Gerzofsky said he has submitted a bill that would overturn a law the Legislature passed two years ago, over the objections of the Maine State Chamber of Commerce, that made it illegal for employers to ban concealed-weapons permit holders from keeping guns hidden in locked vehicles in parking lots at their workplaces.
He has also submitted a bill that would restrict the size of magazines, limiting the number of bullets in a magazine to between seven and 10.
He said he doesn’t expect the gun control debate to become a partisan issue in Maine because many lawmakers in both parties are strong supporters of gun rights.
“I’ve got a lot of gun-toting Democrats,” he said.
That list includes Sen. Anne Haskell, D-Portland, who shot a moose last October near Jackman. Haskell is expected to play an influential role in the gun control debate because she’s a hunter who lives in liberal Portland.
Haskell said she has agreed to co-sponsor a bill that would allow police to ask a person carrying a weapon in public to ask whether the weapon is loaded.
That issue came up on Dec. 24, after Portland police received 65 panicky phone calls from people who saw a man openly carrying an AR-15 military-style rifle while walking around Back Cove. Police questioned him, but the man had no legal obligation to identify himself or tell police whether the gun was loaded.
On the other side of the debate, gun control advocates have also submitted bills.
Sen. David Burns, R-Whiting, for example, a retired state trooper endorsed by the National Rifle Association, has submitted a bill that would allow school districts to send personnel to the Maine Criminal Justice Academy for firearms training.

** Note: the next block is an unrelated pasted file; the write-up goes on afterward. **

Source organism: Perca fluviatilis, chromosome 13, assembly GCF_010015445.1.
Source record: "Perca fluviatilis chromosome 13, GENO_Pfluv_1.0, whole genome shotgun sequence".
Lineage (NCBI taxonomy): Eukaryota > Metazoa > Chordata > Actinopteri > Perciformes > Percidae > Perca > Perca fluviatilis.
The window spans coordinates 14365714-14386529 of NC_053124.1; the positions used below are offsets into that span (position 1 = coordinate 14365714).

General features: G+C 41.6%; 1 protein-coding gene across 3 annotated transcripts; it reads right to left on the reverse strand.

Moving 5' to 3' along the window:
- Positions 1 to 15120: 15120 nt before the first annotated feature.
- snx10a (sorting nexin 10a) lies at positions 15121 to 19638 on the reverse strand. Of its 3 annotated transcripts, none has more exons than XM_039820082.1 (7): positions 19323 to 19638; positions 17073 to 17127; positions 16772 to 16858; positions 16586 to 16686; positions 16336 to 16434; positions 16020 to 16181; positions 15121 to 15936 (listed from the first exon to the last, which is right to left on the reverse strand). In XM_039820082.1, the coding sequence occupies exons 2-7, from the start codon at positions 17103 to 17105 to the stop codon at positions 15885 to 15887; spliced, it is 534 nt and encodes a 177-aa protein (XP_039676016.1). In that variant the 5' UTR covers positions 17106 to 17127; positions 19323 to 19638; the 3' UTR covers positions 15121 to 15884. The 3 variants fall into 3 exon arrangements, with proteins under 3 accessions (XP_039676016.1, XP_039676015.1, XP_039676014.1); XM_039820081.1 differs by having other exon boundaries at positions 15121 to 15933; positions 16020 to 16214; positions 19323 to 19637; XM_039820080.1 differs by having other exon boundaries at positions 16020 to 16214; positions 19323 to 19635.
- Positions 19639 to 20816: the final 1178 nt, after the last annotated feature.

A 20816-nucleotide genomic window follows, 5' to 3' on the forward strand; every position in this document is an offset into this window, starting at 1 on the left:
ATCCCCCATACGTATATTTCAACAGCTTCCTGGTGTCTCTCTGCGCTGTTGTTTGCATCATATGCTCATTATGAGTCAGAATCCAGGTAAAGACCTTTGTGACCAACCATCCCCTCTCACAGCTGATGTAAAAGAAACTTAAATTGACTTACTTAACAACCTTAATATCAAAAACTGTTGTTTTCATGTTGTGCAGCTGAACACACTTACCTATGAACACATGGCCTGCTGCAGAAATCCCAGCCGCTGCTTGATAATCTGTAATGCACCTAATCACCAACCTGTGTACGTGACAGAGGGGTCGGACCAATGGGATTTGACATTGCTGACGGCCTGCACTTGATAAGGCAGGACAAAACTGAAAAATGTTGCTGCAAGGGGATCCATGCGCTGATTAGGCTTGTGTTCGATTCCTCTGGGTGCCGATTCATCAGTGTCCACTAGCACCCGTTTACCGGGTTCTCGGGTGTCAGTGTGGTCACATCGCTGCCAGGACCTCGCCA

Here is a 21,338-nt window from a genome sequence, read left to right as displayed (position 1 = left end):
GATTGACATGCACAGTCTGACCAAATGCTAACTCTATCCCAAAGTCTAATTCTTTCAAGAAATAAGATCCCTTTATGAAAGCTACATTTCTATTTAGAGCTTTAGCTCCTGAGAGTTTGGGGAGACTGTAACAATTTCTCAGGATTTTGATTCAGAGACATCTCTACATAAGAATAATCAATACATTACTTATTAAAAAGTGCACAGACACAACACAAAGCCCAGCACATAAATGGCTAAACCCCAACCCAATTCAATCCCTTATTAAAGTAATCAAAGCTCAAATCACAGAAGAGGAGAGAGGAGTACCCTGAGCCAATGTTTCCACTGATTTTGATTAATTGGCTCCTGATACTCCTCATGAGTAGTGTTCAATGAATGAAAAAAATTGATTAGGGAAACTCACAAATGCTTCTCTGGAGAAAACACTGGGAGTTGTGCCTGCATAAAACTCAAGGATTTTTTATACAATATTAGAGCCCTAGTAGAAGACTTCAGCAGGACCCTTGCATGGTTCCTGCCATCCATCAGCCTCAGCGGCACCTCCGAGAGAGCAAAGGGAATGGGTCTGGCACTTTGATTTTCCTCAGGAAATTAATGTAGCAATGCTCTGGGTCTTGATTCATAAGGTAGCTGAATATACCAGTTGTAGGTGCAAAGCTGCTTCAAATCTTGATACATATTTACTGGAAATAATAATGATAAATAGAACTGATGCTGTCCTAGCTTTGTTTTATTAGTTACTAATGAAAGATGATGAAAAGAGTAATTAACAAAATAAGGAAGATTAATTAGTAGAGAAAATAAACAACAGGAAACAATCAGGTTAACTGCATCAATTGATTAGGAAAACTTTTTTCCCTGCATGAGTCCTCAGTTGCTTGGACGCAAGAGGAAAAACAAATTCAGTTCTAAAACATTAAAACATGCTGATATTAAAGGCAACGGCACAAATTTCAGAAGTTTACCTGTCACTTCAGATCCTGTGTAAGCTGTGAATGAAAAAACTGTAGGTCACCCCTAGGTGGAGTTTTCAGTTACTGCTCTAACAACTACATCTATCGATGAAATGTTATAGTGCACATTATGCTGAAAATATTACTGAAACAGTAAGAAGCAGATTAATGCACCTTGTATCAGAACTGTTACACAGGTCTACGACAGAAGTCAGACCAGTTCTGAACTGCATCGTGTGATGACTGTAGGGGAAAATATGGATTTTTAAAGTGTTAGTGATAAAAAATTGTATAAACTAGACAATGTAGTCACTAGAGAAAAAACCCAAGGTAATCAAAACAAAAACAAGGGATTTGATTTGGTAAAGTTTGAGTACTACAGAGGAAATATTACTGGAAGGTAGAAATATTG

David Trahan, executive director of the Sportsman’s Alliance of Maine, said he supports the Legislature’s slower, more comprehensive approach to the volatile issues of gun rights and gun control.
“It allows cooler heads to prevail and emotions to subside a bit,” he said.
Sen. Gary Plummer, R-Windham, the ranking Republican on the criminal justice committee, said the Legislature has rejected many of the same proposals in the past. This year he thinks lawmakers will be more open to considering them.
“I think Sandy Hook was a watershed event,” he said. “I think there will be a change in culture and climate among everybody. This is too tragic not to respond.”
Maine has fewer gun fatalities per capita than most states, although it has the second-highest gun fatality rate in New England, behind only Vermont.
Between 1999 and 2010, the most recent year for which data was available, there was an average of 106 gun fatalities annually in Maine, and most were self-inflicted, according to the Maine Center for Disease Control.
While Maine is not seeing an epidemic in gun violence, it’s important that lawmakers take steps to lower the possibility that a mass shooting like the Sandy Hook massacre could occur in Maine, Dion said.
Police in Connecticut have yet to file a full report on the Sandy Hook shootings that could give an indication of the motive of the 20-year-old killer, Adam Lanza. There has been widespread speculation in the media that he suffered from mental illness.
Lanza killed himself after his rampage, in which he used a Bushmaster AR-15, a civilian version of a military rifle, to kill his victims, including the gun’s owner, his mother. He also used high-capacity magazines.
While public opinion around the country has shifted in favor of more gun restrictions, the gun rights lobby in Maine is so well organized and energized that its supporters still could dominate public hearings in the State House, said Portland City Councilor Ed Suslovic, a board member of Maine Citizens Against Handgun Violence and a former legislator.
“My fear is that the gun-rights crowd has historically outgunned the sensible gun policy folks,” he said, “and I don’t think it’s inconceivable that it could happen again. Although the tide of public opinion has shifted, for some elected officials, it only shifts in the hearing room.”